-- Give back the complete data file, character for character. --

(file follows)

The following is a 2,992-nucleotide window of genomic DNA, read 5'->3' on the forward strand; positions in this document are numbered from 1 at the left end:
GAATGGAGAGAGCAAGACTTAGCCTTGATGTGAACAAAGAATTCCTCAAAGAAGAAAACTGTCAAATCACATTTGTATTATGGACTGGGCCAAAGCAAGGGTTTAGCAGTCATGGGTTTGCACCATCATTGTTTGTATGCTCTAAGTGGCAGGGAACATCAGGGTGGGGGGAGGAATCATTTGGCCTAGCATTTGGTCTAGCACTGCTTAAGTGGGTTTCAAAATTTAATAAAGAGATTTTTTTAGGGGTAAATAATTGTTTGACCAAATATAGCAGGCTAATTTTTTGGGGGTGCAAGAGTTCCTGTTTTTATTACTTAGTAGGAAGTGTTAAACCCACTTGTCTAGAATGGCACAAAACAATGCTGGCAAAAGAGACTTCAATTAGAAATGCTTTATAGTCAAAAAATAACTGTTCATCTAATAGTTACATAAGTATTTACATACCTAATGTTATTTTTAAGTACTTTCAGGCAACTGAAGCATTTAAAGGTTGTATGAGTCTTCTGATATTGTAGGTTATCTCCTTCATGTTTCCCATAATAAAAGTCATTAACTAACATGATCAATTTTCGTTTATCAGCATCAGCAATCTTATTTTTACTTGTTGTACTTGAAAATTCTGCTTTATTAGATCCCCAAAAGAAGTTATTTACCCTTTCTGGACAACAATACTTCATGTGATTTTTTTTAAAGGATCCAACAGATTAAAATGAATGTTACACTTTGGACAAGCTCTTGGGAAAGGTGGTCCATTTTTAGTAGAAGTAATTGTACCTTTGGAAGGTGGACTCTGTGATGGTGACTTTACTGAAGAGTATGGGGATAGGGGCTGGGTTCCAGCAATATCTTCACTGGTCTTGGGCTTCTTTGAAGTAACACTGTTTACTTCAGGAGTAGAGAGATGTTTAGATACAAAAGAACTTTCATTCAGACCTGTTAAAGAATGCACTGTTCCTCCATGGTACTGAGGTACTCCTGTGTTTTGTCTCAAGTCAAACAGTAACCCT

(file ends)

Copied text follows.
The following is a 2,992-nucleotide window of genomic DNA, read 5'->3' on the forward strand; positions in this document are numbered from 1 at the left end:
GAATGGAGAGAGCAAGACTTAGCCTTGATGTGAACAAAGAATTCCTCAAAGAAGAAAACTGTCAAATCACATTTGTATTATGGACTGGGCCAAAGCAAGGGTTTAGCAGTCATGGGTTTGCACCATCATTGTTTGTATGCTCTAAGTGGCAGGGAACATCAGGGTGGGGGGAGGAATCATTTGGCCTAGCATTTGGTCTAGCACTGCTTAAGTGGGTTTCAAAATTTAATAAAGAGATTTTTTTAGGGGTAAATAATTGTTTGACCAAATATAGCAGGCTAATTTTTTGGGGGTGCAAGAGTTCCTGTTTTTATTACTTAGTAGGAAGTGTTAAACCCACTTGTCTAGAATGGCACAAAACAATGCTGGCAAAAGAGACTTCAATTAGAAATGCTTTATAGTCAAAAAATAACTGTTCATCTAATAGTTACATAAGTATTTACATACCTAATGTTATTTTTAAGTACTTTCAGGCAACTGAAGCATTTAAAGGTTGTATGAGTCTTCTGATATTGTAGGTTATCTCCTTCATGTTTCCCATAATAAAAGTCATTAACTAACATGATCAATTTTCGTTTATCAGCATCAGCAATCTTATTTTTACTTGTTGTACTTGAAAATTCTGCTTTATTAGATCCCCAAAAGAAGTTATTTACCCTTTCTGGACAACAATACTTCATGTGATTTTTTTTAAAGGATCCAACAGATTAAAATGAATGTTACACTTTGGACAAGCTCTTGGGAAAGGTGGTCCATTTTTAGTAGAAGTAATTGTACCTTTGGAAGGTGGACTCTGTGATGGTGACTTTACTGAAGAGTATGGGGATAGGGGCTGGGTTCCAGCAATATCTTCACTGGTCTTGGGCTTCTTTGAAGTAACACTGTTTACTTCAGGAGTAGAGAGATGTTTAGATACAAAAGAACTTTCATTCAGACCTGTTAAAGAATGCACTGTTCCTCCATGGTACTGAGGTACTCCTGTGTTTTGTCTCAAGTCAAACAGTAACCCT